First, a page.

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Full Service Restaurant Business

Full Service Restaurant Business

restaurant business

Learn about the restaurant industry and find information on how to start a restaurant business. Don’t forget you can receive free or low-cost training and free professional business advice, from your local Small Business Development Center!

View our related business reports here: Fast Food Restaurant Business, Food Truck Business, Bar Business, and Food Service Industry Research.

Get a free Restaurant Business plan template on our Business Plans page.

Restaurant COVID-19 Resources

In response to the global COVID-19 pandemic, shelter-in-place orders and physical distancing measures have affected many businesses. Here is a look at the impact to the restaurant industry. Government public health restrictions and stay at home orders have devastated restaurants across the country. Many restaurants have shifted to curbside/delivery/pickup only to comply with the orders, while others have shut down. As states begin to reopen, it is crucial for operators to remain aware of patron’s apprehension and ease their way back to normal as consumer confidence returns. Here are additional COVID-19 business resources specific to this industry:

Full-Service Restaurant Business Overview & Trends

NAICS Code: 722511, SIC Code: 5812

Restaurants are an important segment of the U.S. food services industry with a phenomenal impact on the U.S. economy. For 2020, the National Restaurant Association State of the Industry Report projects $889 billion in industry sales.

This restaurant industry summary is from First Research which also sells a full version of this report.

  • “Companies in this industry operate restaurants and other eating places, including full-service restaurants (FSRs), quick-service restaurants (QSRs), cafeterias and buffets, and snack bars. Major companies include Bloomin’ Brands, Darden Restaurants, McDonald’s, Starbucks, and Yum! Brands (all based in the US), as well as Greggs (the UK), Jollibee Foods (the Philippines), Skylark (Japan), and Restaurant Brands International (Canada).
  • The global food service industry, which includes restaurants as well as catering services, generates about $3 trillion in annual revenue, according to Technomic. Cross-border franchising of restaurants has helped boost growth in recent years. The largest restaurant markets are Asia/Pacific, North America, and Western Europe. Latin America and the Middle East/Africa region are the industry’s fastest-growing markets. The US restaurant industry includes about 660,000 restaurants with combined annual revenue of more than $550 billion.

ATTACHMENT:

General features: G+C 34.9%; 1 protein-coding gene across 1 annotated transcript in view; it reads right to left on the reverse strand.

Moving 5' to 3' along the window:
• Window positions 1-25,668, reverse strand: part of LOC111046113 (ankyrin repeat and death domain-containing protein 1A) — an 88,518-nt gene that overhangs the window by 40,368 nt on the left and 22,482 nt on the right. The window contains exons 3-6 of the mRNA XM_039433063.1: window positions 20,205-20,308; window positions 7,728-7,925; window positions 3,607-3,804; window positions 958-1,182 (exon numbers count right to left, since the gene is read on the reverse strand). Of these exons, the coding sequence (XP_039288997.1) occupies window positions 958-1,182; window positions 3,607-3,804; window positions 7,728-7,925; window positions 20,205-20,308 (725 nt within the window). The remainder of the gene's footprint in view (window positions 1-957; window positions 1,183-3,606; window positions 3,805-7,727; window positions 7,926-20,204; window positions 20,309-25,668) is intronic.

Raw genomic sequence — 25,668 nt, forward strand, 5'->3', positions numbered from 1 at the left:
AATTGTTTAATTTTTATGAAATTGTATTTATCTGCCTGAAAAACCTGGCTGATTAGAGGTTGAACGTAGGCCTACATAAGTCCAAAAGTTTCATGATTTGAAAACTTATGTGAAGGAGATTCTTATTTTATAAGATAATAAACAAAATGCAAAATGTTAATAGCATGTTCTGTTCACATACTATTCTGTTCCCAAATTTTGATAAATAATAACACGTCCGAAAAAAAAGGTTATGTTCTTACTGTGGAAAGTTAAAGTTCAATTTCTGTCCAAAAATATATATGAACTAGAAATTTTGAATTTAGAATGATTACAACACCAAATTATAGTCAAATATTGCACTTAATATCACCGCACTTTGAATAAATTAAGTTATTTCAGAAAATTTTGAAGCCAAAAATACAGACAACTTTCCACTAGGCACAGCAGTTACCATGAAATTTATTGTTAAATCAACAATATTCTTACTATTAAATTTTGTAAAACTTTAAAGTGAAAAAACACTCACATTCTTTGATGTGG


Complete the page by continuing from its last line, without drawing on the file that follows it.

• Competitive Landscape: Restaurants are adopting new technologies and services to compete for consumers who increasingly value convenience. Mobile payments, online ordering, and home delivery are becoming more commonplace in both the full-service and limited-service segments of the industry. Pricing is also becoming a more important issue as customers are able to choose from a growing variety of dining options, including pre-packaged meals from outlets such as grocery stores, convenience stores, and coffee shops. Emerging competitors such as providers of subscription meal kits could further disrupt the industry in the future.”

These restaurant and consumer foodservice business market insights are derived from Euromonitor which sells a full version of their report.

  • Adaptations and Trends:
    • 2019 was one of major change in the restaurant industry. Consumers became more interested in delivery than ever and have become much more demanding with their expectations. Many brands have reacted by paring down their menus to their most popular items in order to simplify and become more efficient in their processes. With increased consumer awareness of food quality and safety, many operators have also begun to emphasize their food sourcing processes and commitment to being a good corporate citizen. Technological innovation is also expected to be a very important concept going forward as consumer behavior shifts to more digital methods.
  • Technology and Delivery:
    • With the growth of consumer preference for delivery and online ordering, many restaurants have outsourced these functions to third party tech companies or delivery platforms to avoid the high cost of setting up and maintaining their own systems. Many restaurants have also begun adapting their operations to handle the ever changing customer mix, with “to go” counters, specialized parking for curbside pickup, and separate lines for online delivery orders. Operators will need to consider how much resources they will need to devote to handle these new ordering methods to ensure that digital sales are not lost but at the same time, ensuring their on-premise experience is not impacted.